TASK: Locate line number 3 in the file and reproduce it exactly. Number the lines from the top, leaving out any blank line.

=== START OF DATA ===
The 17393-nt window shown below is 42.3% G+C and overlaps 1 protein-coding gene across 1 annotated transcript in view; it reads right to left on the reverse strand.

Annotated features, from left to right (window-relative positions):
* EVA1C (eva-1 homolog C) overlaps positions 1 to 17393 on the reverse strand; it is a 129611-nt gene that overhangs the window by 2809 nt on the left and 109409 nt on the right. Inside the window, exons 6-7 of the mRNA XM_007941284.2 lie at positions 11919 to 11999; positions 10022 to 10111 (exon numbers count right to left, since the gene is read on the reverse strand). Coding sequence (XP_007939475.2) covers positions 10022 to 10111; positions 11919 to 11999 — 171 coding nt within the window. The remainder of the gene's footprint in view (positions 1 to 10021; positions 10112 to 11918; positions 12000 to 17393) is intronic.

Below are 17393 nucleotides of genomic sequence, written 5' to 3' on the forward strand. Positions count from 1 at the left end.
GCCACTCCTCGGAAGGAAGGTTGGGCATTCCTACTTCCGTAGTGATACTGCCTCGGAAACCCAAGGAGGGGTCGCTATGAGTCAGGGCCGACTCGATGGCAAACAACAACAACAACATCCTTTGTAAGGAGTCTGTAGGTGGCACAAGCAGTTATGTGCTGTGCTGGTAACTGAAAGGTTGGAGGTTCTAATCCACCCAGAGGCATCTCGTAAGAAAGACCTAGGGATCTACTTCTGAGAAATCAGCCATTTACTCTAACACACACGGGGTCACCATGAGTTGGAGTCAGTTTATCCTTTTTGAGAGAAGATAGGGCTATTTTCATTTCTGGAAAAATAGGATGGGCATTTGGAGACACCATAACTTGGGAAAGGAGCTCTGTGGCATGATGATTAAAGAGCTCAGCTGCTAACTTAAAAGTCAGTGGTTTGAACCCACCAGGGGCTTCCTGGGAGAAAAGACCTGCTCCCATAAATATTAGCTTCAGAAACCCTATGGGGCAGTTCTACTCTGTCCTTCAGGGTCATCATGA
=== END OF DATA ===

* EVA1C (eva-1 homolog C) overlaps positions 1 to 17393 on the reverse strand; it is a 129611-nt gene that overhangs the window by 2809 nt on the left and 109409 nt on the right. Inside the window, exons 6-7 of the mRNA XM_007941284.2 lie at positions 11919 to 11999; positions 10022 to 10111 (exon numbers count right to left, since the gene is read on the reverse strand). Coding sequence (XP_007939475.2) covers positions 10022 to 10111; positions 11919 to 11999 — 171 coding nt within the window. The remainder of the gene's footprint in view (positions 1 to 10021; positions 10112 to 11918; positions 12000 to 17393) is intronic.